The debate over the Alabama Accountability Act was ugly, both because it took place after the Legislature passed it and because it revealed a troubling deference among lawmakers to scholastic corporations with large lobbying budgets.
One positive arising from the debate is it forced Alabama to focus on one of its greatest problems: generational poverty.
The schools that meet the law’s definition of “failing” have much in common. They typically have a high percentage of black children, almost all of whom come from impoverished families.
With American optimism, we want to believe we can solve the problem of failing schools. With Alabama simplicity fostered by ideological legislators, we want to believe the problem is the teachers employed at the “government schools.”
There is reason to believe, however, that the problem has less to do with inadequate instruction than with the bleak circumstances of the students.
One in five Alabamians live in poverty. Almost one in two black Alabama children live in poverty. Half of Alabama children, regardless of race, live below 200 percent of the poverty line. Few of the families are just experiencing temporary financial difficulties. The parents of most impoverished children did not graduate from high school and almost none attended college. The children are mired in generational poverty.
I witnessed an incident that helped me understand the issue. An honors student at a local high school was an undocumented immigrant. He excelled at almost everything. After the passage of Alabama’s punitive immigration law, both his behavior and his grades changed. He was convinced he could not attend college. He expected he would have to return to Mexico, which his family had left when he was a child because of the extreme poverty and lack of opportunity. The honor-roll student suddenly began failing his classes. The dreams he had of success disappeared with the law’s passage. He was depressed and apathetic, foregoing homework for more enjoyable distractions.
When federal courts struck down most of the immigration law, his grades immediately improved. He resumed his status as a role model for his classmates.
Children locked in generational poverty see no chance for success. Their parents and siblings and friends have no way out, and they have no reason to think their plight is any brighter.
Imagine if you had a teacher who put an “F” on your report card before the semester began. The only issue was whether you would work hard and get a 59 or not work at all and get a zero. Failure is inevitable. How hard will you work? If the decision is between having fun with your friends or doing your homework, which will win out?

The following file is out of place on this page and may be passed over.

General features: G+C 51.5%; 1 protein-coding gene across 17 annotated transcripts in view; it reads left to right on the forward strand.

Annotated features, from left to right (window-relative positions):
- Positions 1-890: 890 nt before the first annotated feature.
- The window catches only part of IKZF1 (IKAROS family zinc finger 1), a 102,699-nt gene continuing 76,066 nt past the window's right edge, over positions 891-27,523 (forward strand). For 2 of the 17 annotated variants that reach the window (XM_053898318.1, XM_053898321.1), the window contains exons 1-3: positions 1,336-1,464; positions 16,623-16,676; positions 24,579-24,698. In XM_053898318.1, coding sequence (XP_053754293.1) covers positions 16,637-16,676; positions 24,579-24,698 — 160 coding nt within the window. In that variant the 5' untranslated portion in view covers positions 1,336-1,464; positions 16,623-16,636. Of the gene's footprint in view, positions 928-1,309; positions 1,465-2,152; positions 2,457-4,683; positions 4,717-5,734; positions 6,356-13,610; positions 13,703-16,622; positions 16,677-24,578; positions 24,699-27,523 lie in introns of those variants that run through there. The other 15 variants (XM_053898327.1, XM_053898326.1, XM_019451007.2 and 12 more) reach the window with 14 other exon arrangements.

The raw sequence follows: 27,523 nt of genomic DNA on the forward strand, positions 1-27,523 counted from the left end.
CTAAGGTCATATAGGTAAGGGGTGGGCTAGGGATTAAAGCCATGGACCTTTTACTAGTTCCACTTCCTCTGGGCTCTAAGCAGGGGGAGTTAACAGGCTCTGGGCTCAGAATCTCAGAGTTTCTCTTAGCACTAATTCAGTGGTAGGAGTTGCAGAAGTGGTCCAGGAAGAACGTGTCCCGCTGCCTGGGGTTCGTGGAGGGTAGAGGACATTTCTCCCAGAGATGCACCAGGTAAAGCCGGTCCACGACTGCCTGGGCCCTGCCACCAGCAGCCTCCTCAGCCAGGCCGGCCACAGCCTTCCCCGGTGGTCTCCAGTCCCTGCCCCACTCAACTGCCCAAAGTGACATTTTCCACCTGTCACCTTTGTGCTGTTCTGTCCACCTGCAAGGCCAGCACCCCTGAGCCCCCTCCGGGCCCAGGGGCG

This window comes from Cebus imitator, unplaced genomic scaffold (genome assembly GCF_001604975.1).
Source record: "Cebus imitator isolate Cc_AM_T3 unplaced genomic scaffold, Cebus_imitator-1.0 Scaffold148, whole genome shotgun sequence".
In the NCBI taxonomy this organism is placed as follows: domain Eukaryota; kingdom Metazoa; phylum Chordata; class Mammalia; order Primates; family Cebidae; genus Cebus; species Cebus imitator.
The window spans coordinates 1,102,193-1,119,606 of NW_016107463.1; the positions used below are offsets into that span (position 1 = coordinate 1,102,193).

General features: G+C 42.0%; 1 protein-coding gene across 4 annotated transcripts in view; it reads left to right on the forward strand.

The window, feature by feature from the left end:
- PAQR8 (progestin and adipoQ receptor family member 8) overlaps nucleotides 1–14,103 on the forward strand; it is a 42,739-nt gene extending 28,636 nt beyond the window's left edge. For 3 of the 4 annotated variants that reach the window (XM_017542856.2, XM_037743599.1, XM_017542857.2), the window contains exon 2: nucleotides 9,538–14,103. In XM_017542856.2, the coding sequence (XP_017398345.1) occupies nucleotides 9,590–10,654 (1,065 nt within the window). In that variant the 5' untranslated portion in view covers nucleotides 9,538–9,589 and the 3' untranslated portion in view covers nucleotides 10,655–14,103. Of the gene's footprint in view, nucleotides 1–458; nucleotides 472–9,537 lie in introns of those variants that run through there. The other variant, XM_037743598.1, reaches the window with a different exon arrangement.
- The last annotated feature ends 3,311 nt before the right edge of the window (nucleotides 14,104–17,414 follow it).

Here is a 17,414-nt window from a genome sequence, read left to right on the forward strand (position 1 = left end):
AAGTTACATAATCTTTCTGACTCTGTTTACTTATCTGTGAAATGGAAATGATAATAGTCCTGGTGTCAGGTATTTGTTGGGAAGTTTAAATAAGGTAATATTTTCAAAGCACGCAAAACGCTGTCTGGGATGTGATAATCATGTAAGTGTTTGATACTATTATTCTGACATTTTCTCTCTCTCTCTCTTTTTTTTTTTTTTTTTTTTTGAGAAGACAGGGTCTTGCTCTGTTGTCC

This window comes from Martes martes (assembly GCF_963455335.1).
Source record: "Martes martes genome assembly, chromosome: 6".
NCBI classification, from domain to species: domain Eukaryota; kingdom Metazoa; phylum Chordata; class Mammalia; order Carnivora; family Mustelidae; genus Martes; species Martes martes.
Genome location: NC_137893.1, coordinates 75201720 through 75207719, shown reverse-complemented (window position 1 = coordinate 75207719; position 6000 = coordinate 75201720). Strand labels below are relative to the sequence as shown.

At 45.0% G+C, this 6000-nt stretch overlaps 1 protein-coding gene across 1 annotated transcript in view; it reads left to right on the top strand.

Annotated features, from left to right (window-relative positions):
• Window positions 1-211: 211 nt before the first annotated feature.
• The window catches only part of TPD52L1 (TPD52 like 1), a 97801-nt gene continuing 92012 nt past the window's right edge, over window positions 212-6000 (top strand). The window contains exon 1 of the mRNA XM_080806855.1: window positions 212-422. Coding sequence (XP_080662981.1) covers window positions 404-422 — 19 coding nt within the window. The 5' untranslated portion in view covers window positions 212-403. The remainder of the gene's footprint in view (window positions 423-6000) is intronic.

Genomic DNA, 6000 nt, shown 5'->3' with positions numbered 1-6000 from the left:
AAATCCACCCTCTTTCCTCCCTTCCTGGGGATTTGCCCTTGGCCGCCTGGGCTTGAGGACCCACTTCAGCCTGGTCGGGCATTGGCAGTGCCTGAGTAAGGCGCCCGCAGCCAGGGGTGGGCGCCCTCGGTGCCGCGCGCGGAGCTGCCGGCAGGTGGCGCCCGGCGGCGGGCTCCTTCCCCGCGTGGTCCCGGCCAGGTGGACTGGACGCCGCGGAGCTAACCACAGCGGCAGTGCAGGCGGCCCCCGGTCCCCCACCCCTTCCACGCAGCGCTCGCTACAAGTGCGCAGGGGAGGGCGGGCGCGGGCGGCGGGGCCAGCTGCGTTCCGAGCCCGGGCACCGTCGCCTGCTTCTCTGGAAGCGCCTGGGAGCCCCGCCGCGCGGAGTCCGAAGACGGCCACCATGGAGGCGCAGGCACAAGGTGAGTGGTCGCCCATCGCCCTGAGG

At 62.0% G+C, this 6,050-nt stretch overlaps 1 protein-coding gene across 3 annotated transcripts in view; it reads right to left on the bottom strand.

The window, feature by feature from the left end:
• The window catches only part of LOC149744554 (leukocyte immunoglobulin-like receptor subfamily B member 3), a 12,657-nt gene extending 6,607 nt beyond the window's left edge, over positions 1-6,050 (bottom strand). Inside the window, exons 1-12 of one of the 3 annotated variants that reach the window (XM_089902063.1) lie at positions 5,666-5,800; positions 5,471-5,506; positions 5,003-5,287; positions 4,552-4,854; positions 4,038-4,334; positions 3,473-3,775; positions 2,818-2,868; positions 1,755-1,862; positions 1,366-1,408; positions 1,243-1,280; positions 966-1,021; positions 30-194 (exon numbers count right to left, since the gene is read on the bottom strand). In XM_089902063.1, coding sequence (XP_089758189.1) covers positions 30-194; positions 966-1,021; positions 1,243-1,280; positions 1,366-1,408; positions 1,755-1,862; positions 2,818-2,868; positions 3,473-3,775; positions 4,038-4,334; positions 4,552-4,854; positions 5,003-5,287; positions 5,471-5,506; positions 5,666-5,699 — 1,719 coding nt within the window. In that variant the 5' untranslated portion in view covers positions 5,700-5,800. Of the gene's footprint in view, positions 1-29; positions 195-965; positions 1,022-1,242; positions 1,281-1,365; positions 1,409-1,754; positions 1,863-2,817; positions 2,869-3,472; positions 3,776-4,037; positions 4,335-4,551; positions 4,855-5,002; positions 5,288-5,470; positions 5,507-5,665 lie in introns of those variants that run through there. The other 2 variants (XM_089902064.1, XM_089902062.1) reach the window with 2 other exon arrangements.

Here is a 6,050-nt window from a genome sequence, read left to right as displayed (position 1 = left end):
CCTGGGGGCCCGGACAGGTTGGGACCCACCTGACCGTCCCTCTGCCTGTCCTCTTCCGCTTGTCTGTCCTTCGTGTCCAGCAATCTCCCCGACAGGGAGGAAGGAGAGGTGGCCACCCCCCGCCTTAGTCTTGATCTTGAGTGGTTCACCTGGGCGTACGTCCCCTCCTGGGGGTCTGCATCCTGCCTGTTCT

Those in generational poverty confront a similar question, but the “F” is a measure of their income potential. While those of us outside of their circumstances may rationally believe they could escape poverty with hard work and good grades, they know otherwise. Their parents and friends and siblings know otherwise. Even if they apply themselves in school, they have every reason to believe their future holds no more promise of an escape from poverty than it does for the people who surround them.
As a state and nation, tackling the problem of generational poverty presents two separate issues. The first is making sure there is a way out for the children. If there is a path out of poverty, the second issue is how to make sure the children know it.
Unfortunately, a trend in national politics is to eliminate opportunities for the poor. A budget proposed by U.S. Rep. Paul Ryan, R-Wisc., last week makes dramatic cuts to programs for the poor, replacing them with tax cuts that primarily benefit the wealthy. He would reduce health-care availability, pre-kindergarten programs, K-12 funding, food assistance, housing options and the Pell grants that provide the only path to college for most children living in poverty.
Most of the headlines on the sequestration cuts that took effect March 1 focus on reductions in defense spending and White House tours, but the most damaging cuts come from programs designed to provide opportunities for the poor.
In short, national budgetary trends tend to confirm the grim expectations of many Alabamians in generational poverty. They are destined to fail. Unlike those in more prosperous communities, they have no American Dream. They have only a deep-rooted knowledge that their scorecard for life already is marked with an “F.”
Teachers can and should play a role in pointing children toward a pathway out of poverty, but they can only do so if that pathway exists. For those in generational poverty, the pathway is narrow, steep and rarely traveled. Until society acknowledges the problem and seeks to correct it, the incentive structure upon which our economy is based will remain irrelevant to the poorest Alabamians.
Eric Fleischauer can be reached at firstname.lastname@example.org or 256-340-2435.